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Both the U.S. Equal Employment Opportunity Commission (EEOC) and the Department of Housing and Urban Development (HUD) recently released guidance and statements that help to reduce discrimination in hiring and housing practices for people with criminal records.

The new EEOC Enforcement Guidance calls for employers to assess applicants on an individual basis rather than excluding everyone with a criminal record through a blanket policy.  The new guidance does not prohibit the use of criminal background checks. Rather, it urges employers to consider the “nature of the crime, the time elapsed, and the nature of the job” both in writing a hiring policy and in making a specific hiring decision.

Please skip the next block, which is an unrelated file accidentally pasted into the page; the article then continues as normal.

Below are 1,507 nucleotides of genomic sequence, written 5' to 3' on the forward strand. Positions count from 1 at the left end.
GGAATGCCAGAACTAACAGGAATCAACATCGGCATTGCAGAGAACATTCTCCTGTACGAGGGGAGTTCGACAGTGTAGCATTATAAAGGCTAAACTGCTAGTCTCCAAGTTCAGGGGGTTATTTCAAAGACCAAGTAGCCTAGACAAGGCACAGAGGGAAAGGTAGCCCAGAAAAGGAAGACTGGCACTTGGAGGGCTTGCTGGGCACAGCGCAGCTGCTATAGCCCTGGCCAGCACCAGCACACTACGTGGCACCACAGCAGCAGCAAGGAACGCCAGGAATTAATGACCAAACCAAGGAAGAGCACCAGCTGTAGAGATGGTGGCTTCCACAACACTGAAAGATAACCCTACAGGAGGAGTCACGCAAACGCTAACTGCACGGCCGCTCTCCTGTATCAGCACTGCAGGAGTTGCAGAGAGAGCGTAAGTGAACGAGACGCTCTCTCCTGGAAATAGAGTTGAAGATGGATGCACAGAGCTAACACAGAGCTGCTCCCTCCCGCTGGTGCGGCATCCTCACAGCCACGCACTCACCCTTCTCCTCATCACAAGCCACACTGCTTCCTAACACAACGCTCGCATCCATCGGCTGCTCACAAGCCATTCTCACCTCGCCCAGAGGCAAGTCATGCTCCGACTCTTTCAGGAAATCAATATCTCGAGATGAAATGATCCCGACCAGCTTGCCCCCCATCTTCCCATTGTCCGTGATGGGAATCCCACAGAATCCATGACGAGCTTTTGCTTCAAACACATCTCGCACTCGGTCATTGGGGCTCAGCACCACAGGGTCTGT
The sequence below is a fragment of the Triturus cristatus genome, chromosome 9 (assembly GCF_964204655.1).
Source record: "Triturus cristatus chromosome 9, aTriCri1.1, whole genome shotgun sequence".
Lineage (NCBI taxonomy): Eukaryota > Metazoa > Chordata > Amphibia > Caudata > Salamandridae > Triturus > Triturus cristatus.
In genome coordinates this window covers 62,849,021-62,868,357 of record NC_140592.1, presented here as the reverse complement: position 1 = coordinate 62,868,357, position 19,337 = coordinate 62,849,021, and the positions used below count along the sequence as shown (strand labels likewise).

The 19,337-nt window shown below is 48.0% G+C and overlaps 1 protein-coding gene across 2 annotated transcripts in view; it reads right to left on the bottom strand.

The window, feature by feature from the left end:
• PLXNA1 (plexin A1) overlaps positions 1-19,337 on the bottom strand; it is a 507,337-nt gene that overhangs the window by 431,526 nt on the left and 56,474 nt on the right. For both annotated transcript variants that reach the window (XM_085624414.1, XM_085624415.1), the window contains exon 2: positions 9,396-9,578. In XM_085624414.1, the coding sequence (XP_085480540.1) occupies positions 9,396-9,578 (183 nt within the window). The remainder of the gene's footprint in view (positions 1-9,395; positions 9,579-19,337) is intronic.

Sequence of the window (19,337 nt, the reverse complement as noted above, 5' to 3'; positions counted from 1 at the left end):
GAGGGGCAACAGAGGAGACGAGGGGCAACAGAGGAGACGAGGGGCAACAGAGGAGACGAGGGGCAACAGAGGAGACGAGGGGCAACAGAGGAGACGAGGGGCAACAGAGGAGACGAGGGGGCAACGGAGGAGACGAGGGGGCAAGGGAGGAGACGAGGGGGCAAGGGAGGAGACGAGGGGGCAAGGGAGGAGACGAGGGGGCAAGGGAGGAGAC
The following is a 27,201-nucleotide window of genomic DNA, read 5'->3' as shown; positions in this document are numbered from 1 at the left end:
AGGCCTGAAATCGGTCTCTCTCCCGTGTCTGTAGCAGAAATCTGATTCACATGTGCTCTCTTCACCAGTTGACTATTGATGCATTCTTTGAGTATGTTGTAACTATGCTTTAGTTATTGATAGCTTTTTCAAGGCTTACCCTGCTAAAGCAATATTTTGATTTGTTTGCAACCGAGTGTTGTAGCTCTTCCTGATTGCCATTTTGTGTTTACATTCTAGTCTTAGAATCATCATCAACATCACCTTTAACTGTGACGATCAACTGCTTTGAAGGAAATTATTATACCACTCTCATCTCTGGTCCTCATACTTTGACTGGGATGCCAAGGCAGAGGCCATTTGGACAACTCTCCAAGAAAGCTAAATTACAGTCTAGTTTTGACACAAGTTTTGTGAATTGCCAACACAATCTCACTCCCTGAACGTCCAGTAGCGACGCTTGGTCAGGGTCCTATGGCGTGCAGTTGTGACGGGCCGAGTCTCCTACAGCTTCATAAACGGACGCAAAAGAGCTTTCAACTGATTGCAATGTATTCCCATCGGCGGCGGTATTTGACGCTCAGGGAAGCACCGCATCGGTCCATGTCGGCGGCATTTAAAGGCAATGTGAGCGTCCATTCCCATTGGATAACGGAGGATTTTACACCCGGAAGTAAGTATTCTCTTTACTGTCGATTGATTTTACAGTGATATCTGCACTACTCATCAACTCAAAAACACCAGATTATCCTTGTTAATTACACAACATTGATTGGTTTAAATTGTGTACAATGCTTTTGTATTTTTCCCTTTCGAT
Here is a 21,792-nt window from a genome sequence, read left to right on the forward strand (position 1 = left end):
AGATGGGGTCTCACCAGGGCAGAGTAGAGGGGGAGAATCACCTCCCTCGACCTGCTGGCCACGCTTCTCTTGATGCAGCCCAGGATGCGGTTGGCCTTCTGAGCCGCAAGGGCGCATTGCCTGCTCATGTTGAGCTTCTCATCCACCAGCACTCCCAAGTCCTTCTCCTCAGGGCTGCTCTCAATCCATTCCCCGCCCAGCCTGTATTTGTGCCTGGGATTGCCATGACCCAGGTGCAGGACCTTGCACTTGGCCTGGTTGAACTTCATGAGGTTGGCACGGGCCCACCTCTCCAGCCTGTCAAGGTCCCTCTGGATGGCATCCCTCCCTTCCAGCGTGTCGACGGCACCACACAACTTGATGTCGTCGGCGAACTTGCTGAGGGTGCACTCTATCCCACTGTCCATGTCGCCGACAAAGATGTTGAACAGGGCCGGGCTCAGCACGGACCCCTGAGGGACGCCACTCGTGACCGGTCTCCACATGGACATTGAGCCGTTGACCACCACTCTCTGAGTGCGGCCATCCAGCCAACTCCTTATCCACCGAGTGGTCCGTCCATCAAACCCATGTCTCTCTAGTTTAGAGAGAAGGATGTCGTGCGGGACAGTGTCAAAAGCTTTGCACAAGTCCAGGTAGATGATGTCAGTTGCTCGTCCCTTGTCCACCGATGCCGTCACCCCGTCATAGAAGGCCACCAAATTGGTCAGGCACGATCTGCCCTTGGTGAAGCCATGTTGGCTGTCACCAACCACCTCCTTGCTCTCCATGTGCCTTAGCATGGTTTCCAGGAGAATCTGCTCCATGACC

In addition, earlier this month, HUD Secretary Shaun Donovan sent a letter clarifying HUD’s position on whether individuals with felony records can live in HUD-subsidized properties. The letter, which was co-signed by HUD’s Acting Assistant Secretary for Housing/Federal Housing Commissioner Carol Galante, was sent to private rental property owners of HUD-assisted properties. Donovan and Galante called on owners “to seek a balance between allowing ex-offenders to reunite with families that live in HUD subsidized housing, and ensuring the safety of all residents.”